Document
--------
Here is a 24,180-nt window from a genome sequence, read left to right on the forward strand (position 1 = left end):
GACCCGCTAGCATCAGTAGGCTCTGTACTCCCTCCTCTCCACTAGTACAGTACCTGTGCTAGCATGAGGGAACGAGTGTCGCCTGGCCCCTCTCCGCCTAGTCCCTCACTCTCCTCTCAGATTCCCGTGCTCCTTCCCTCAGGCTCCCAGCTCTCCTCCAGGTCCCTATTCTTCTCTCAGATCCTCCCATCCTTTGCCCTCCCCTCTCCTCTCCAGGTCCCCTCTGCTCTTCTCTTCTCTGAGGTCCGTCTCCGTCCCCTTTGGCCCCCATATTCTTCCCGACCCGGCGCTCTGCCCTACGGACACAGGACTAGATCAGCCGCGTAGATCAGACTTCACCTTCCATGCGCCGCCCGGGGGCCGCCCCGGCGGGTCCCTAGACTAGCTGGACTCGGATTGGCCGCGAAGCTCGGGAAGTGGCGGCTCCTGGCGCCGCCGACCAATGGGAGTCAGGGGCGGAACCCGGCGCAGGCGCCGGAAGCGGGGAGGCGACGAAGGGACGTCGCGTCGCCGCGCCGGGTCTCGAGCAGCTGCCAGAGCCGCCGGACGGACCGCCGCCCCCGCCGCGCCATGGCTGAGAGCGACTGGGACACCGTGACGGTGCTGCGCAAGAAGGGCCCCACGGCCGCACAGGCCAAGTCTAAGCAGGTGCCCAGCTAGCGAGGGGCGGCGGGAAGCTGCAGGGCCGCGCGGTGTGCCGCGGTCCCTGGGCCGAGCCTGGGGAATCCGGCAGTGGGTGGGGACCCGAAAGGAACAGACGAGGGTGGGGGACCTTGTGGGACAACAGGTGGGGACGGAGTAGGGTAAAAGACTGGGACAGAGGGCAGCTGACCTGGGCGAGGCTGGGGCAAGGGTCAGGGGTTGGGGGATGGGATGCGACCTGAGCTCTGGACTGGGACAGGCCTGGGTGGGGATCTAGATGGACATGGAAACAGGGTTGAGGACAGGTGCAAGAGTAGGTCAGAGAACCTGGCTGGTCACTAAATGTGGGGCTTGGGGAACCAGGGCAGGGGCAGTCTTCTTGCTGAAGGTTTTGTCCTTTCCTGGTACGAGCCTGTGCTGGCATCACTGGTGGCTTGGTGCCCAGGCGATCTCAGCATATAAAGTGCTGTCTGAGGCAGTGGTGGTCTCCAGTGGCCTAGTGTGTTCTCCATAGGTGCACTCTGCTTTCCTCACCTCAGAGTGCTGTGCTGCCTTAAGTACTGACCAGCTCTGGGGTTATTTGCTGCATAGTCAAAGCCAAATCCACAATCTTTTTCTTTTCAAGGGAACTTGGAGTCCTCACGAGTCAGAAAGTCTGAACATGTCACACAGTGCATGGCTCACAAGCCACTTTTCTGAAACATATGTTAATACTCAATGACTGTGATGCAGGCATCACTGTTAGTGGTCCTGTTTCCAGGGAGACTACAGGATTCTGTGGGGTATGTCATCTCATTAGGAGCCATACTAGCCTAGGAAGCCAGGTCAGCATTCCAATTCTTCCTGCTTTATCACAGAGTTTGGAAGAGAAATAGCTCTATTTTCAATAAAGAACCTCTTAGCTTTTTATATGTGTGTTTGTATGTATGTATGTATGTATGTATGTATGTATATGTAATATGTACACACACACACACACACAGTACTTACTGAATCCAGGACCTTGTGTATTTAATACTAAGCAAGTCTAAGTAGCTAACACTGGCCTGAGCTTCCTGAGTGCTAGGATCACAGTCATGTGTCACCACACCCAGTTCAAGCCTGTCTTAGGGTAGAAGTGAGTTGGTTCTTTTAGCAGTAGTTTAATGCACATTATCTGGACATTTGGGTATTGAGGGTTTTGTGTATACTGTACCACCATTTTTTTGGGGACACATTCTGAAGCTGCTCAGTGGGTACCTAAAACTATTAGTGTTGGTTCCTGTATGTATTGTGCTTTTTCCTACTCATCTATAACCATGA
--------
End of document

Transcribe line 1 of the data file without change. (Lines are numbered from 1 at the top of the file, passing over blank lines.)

Here is a 24,180-nt window from a genome sequence, read left to right on the forward strand (position 1 = left end):